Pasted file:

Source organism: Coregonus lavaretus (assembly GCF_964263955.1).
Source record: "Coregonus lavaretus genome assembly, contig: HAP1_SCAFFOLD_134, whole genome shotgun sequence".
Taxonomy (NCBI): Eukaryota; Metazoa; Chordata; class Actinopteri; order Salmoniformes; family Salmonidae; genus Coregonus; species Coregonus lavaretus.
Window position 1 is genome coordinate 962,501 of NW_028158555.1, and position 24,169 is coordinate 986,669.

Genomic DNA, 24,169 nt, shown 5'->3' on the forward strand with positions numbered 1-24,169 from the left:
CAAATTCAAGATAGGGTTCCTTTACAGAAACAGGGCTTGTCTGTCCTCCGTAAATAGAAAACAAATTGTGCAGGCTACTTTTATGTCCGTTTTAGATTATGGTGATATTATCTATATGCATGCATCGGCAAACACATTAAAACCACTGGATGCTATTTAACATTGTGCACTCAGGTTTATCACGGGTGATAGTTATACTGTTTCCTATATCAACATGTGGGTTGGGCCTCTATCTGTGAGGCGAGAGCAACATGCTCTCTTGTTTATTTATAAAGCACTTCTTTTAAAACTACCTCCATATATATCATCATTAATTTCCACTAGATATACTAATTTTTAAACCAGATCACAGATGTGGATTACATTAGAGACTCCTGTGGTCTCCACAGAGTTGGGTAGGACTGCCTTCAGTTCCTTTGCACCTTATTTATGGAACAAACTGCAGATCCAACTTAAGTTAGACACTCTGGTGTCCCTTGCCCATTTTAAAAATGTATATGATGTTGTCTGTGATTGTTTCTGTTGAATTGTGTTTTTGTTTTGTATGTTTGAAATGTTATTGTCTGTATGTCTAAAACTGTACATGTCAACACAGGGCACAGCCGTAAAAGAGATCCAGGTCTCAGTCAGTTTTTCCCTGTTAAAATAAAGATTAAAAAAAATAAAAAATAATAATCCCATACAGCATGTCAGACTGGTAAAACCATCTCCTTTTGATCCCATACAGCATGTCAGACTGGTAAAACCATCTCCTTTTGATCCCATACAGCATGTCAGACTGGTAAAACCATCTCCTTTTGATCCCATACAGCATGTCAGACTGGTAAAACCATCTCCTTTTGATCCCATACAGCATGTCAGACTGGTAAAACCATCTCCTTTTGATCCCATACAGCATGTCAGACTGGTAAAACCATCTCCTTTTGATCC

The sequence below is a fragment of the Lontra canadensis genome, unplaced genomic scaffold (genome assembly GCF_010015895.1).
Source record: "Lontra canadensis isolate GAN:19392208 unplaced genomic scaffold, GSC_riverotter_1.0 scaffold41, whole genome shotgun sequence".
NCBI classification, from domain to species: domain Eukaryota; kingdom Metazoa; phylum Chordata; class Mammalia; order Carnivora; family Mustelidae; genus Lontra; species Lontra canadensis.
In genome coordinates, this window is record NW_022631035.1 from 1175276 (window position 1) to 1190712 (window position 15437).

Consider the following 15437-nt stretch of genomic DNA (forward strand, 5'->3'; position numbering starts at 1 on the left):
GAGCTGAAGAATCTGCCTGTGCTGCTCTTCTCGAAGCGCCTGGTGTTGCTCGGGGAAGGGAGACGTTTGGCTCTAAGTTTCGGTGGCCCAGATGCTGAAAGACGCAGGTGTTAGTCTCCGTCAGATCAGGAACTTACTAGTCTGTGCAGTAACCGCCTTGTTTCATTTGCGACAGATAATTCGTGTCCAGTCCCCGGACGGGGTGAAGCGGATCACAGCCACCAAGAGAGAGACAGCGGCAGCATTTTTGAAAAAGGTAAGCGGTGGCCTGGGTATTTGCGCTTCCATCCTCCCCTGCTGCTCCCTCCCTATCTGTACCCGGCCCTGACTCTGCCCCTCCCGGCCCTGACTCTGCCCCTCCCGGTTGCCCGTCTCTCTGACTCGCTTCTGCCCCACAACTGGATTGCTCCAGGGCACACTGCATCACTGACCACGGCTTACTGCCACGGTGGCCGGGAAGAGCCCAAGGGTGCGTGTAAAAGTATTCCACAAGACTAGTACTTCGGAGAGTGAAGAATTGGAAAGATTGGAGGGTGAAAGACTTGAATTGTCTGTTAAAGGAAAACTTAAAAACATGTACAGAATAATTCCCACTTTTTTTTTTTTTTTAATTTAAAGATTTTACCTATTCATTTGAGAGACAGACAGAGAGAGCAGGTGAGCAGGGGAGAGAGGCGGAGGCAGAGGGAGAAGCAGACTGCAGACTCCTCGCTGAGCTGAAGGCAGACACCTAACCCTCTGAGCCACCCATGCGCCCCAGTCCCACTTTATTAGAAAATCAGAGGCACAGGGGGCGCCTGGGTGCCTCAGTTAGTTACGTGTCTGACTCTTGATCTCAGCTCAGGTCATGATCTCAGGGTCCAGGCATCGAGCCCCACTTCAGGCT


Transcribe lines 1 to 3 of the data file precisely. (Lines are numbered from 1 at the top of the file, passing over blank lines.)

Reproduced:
Source organism: Coregonus lavaretus (assembly GCF_964263955.1).
Source record: "Coregonus lavaretus genome assembly, contig: HAP1_SCAFFOLD_134, whole genome shotgun sequence".
Taxonomy (NCBI): Eukaryota; Metazoa; Chordata; class Actinopteri; order Salmoniformes; family Salmonidae; genus Coregonus; species Coregonus lavaretus.